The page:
I guess we have very similar interests. I'd also like some nice clear pics of Vildebeests in the camouflage marking. Colour pics of the same would be really, really nice. Oh yes, and then a 1/48 kit to build up in those markings. Or how about some pics of the nightfighter Buffalos employed over Singapore. Or the PR variants. And then there's the other Blenheim units used in Malaya. And one can never have enough pics of Martin 139s. I could go on....and on....and on!

Cheers,

Mark

Edited by mhaselden

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At risk of being committed for seemingly talking to myself, I took another look at this pic which, according to "accepted" wisdom, is L1134 PT-F (at least that's how it's represented in Graham Warner's tome on the Blenheim). I'll accept that the above pic isn't quite the same as the one in the Warner book (which I can't find in the LIFE archive - curse that crappy search capability!!!) but it's definitely the same aircraft - the port wingtip is missing.

Alleged L1134, PT-F

Looking under the port wing, there is an apparent sheen to the areas where the factory-applied white serial numbers have been overpainted with black. The serial is upside-down as viewed, with the initial letter under the roundel. The first 2 numbers appear to be '85' which makes this a Speke-built MkI. From the 27 Sqn 540 we have 2 options, L 8507 and L8540. Neither of these fit perfectly because the third number is difficult to discern while the last number looks very much like another '8' which, if the initial '85' is actually a misinterpreted '49' would also put L4928 in the frame. One final option could be L8618 but I think we can discount that airframe as by this stage it apparently already had blue starboard undersides (see my last link to W8142 above where PT-F is just visible with blue starboard undersides). Of the remaining 3 options, L4928, L8507 and L8540 I tend to plump for the latter.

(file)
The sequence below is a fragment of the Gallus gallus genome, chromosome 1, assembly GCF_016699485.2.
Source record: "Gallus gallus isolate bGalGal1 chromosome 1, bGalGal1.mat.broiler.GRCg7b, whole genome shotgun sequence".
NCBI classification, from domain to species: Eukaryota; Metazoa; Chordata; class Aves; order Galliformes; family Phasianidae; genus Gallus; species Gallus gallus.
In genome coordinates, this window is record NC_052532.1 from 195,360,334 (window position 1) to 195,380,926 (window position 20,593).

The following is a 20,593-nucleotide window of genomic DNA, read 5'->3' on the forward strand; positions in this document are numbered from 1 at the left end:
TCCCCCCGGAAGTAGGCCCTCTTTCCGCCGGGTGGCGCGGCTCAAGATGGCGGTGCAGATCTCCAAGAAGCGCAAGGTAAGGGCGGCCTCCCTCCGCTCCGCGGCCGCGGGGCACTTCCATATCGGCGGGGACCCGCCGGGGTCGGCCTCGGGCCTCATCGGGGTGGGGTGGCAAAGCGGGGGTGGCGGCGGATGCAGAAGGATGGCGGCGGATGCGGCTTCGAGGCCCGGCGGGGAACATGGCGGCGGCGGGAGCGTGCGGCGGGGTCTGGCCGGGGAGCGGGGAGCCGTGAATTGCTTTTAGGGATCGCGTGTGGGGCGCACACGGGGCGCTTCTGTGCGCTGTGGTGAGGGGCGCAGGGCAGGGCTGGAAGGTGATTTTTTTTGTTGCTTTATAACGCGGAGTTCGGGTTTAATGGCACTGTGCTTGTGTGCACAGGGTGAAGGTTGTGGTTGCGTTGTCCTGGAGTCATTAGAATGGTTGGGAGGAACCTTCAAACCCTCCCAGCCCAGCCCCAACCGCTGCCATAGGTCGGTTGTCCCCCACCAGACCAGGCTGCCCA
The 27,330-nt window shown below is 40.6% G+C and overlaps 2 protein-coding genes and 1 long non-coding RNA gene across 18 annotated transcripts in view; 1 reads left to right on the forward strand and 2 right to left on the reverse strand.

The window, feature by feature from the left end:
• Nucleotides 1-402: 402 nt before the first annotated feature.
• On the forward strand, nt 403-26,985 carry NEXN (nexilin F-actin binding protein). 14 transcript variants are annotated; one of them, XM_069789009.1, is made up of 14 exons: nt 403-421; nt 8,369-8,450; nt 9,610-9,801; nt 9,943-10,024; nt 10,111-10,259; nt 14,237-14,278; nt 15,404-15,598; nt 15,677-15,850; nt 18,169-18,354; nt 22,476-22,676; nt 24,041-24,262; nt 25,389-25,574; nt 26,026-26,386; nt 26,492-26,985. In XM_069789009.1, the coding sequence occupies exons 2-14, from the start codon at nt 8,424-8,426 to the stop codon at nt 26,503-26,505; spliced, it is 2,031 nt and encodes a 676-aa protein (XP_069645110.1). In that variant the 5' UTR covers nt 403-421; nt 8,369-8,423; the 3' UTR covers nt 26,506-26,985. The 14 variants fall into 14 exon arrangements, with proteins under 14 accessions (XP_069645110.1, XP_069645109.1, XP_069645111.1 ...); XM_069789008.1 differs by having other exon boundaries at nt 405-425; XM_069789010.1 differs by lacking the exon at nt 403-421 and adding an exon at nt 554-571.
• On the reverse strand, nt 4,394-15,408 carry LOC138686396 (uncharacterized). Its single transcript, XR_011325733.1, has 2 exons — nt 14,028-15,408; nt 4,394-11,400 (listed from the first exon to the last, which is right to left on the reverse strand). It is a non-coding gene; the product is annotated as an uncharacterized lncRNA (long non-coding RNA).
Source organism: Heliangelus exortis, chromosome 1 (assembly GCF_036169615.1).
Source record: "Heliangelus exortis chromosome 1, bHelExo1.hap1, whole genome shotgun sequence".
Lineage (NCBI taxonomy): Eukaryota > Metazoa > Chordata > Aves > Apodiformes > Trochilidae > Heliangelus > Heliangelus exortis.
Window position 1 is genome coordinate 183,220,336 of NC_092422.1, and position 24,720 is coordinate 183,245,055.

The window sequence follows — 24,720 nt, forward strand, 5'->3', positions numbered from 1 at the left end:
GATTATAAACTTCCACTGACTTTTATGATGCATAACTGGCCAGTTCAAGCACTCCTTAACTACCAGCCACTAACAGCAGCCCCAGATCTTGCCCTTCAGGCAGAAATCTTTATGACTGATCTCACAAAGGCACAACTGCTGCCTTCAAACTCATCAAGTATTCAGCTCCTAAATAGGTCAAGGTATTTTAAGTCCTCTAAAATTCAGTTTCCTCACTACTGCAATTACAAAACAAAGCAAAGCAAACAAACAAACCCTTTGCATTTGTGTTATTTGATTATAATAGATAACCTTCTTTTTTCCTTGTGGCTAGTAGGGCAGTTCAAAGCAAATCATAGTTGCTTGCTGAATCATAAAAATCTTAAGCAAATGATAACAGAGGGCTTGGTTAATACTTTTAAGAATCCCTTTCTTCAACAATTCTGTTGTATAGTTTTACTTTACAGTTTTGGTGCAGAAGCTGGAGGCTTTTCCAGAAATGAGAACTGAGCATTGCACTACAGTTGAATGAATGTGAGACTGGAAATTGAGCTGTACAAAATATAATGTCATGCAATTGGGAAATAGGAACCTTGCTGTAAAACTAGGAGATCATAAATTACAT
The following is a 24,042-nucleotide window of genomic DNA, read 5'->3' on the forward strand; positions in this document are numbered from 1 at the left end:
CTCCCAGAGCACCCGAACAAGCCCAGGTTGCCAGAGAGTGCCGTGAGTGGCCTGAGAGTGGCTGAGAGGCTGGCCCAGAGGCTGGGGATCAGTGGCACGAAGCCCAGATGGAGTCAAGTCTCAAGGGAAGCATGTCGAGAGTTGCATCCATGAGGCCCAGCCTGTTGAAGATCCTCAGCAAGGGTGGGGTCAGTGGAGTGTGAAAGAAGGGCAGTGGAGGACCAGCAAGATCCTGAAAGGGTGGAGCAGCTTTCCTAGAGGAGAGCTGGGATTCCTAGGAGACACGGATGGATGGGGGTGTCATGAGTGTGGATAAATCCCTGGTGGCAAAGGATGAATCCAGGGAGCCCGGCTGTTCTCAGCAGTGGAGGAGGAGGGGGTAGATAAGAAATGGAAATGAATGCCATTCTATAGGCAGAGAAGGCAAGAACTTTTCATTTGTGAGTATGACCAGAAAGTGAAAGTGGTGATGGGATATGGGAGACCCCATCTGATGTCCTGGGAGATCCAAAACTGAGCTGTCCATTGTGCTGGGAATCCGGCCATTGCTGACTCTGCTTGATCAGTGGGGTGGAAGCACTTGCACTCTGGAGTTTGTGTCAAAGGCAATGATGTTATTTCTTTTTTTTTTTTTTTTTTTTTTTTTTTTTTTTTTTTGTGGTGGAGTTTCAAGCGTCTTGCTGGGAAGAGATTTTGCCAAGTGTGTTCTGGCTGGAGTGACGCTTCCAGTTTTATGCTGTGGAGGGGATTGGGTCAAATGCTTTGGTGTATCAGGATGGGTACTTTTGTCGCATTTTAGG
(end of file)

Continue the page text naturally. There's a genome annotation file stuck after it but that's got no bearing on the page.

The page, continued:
However, that might not be the end of the story. Warner lists some additional airframes not listed in the 27 Sqn 540:

L8526 lost on 29 Sep 41 (no record of this loss at all in the 540)

L6632 lost on 28 Jun 41 (no record of this loss at all in the 540)

L1258 lost on 15 Feb 42 in the NEI

Interestingly, Warner lists L1134 as a 62 Sqn machine but persists in the theory of that unit wearing PT codes in 1941 which I believe is incorrect and which these LIFE photos bear out (because 27 Sqn was the only Blenheim fighter unit in the Command).

If L8526 was on-strength with 27 Sqn in early Apr 41, then that's probably the most likely candidate with L8540 coming second. Anyone aware of any other options or better ideas?

Cheers,

Mark

Edited by mhaselden

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Using an old technique of putting it into negative, I'd say the first number is an 8 and the second number is certainly a '5' - last number looks like a '2' or an '8' but it could be a '0' which has had some extra brush strokes

Edited by Dave Fleming

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That's what I was thinking, Dave. I don't think we've solved it but if we assume L8526 was on unit strength in April, that would be my bet for identification of this aircraft. The problem is that airframe just doesn't show up on any of the unit records and I find it very odd that the crash of Sqn Ldr Hacket's aircraft (when Flt Lt Mansel-Lewis was also killed) is recorded, but the losses of L8526 and L6632 aren't even mentioned.

Yet another puzzle....

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Is it me or does the port wingtip look a bit odd? Especially since the engines seem to be running up.

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Hi Jim,

It's missing. Dunno why. I imagine they just taxied it past the photographer so he could get his pics.

Cheers,

Mark

Or it's the little known cliipped wing LF version of the Blenheim (sorry, couldn't resist)